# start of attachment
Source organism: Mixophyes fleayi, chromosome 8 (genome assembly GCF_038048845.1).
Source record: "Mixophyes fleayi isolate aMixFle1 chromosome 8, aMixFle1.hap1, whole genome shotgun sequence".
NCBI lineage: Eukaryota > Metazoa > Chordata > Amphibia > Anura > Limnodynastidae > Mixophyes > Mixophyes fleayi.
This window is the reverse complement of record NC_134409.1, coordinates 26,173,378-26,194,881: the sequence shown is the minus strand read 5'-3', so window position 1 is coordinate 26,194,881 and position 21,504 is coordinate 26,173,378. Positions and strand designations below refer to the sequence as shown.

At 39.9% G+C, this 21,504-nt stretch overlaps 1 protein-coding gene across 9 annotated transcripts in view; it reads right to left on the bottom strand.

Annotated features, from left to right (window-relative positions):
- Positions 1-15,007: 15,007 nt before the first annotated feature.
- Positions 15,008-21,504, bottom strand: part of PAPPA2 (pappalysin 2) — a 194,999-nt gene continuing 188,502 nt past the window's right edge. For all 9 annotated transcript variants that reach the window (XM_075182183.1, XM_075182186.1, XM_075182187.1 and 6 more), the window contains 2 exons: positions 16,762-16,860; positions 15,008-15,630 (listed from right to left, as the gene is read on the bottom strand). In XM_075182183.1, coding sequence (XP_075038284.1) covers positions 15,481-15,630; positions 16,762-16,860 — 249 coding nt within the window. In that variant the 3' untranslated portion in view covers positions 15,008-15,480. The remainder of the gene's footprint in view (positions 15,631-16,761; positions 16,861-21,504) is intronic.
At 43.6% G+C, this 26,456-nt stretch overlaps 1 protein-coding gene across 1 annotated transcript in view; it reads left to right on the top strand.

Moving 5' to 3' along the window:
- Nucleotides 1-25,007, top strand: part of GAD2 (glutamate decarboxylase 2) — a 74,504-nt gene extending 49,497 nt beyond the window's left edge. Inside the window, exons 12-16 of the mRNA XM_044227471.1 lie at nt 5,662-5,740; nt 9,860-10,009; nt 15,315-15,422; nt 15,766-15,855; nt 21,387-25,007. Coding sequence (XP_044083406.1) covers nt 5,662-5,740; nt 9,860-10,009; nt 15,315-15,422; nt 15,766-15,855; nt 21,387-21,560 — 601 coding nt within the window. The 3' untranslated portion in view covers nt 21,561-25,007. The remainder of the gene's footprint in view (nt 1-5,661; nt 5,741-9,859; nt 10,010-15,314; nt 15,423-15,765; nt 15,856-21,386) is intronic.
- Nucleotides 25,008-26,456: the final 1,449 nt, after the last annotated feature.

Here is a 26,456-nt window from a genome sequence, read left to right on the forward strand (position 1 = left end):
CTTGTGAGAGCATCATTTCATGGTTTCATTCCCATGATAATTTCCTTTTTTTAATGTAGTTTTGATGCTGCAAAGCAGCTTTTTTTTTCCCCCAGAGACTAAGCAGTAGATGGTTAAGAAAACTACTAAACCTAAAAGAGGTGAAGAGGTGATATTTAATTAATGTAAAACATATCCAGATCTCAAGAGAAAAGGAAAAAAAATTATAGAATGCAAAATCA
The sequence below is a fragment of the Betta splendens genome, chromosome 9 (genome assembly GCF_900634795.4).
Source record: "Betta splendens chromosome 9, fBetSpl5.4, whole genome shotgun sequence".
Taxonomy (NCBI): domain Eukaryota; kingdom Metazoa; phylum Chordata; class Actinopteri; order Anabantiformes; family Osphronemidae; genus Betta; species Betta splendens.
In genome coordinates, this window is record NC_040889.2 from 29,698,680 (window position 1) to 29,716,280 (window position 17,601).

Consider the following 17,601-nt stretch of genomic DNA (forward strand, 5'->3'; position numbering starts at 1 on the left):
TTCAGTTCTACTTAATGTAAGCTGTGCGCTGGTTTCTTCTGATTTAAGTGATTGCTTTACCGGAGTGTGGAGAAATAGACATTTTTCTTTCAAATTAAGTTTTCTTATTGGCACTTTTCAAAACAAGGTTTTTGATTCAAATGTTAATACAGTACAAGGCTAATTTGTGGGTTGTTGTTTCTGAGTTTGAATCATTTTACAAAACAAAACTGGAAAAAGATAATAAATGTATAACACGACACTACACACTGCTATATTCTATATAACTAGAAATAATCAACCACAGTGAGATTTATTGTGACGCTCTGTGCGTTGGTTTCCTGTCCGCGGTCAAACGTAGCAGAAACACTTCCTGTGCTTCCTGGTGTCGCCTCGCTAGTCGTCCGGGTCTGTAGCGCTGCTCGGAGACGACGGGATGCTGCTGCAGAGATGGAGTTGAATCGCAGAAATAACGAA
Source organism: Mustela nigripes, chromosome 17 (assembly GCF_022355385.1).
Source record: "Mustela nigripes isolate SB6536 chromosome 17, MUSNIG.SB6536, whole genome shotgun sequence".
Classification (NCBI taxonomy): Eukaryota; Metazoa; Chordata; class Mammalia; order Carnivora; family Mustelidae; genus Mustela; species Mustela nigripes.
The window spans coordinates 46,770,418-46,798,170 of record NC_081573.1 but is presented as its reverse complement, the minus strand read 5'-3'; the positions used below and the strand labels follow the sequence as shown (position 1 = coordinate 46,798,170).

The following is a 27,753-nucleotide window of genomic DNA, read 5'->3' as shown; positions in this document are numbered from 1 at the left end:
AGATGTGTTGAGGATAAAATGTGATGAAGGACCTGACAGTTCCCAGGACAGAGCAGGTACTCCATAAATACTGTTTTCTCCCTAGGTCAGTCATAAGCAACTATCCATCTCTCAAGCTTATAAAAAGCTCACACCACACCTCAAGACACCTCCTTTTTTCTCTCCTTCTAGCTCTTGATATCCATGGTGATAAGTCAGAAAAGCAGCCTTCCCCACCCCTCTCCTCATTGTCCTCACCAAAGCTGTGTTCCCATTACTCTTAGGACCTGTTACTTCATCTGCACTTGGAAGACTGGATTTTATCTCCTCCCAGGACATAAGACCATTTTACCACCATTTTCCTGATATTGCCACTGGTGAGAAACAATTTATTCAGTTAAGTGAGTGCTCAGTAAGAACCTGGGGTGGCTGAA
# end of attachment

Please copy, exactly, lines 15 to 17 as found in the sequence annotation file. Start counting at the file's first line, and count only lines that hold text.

The sequence below is a fragment of the Betta splendens genome, chromosome 9 (genome assembly GCF_900634795.4).
Source record: "Betta splendens chromosome 9, fBetSpl5.4, whole genome shotgun sequence".
Taxonomy (NCBI): domain Eukaryota; kingdom Metazoa; phylum Chordata; class Actinopteri; order Anabantiformes; family Osphronemidae; genus Betta; species Betta splendens.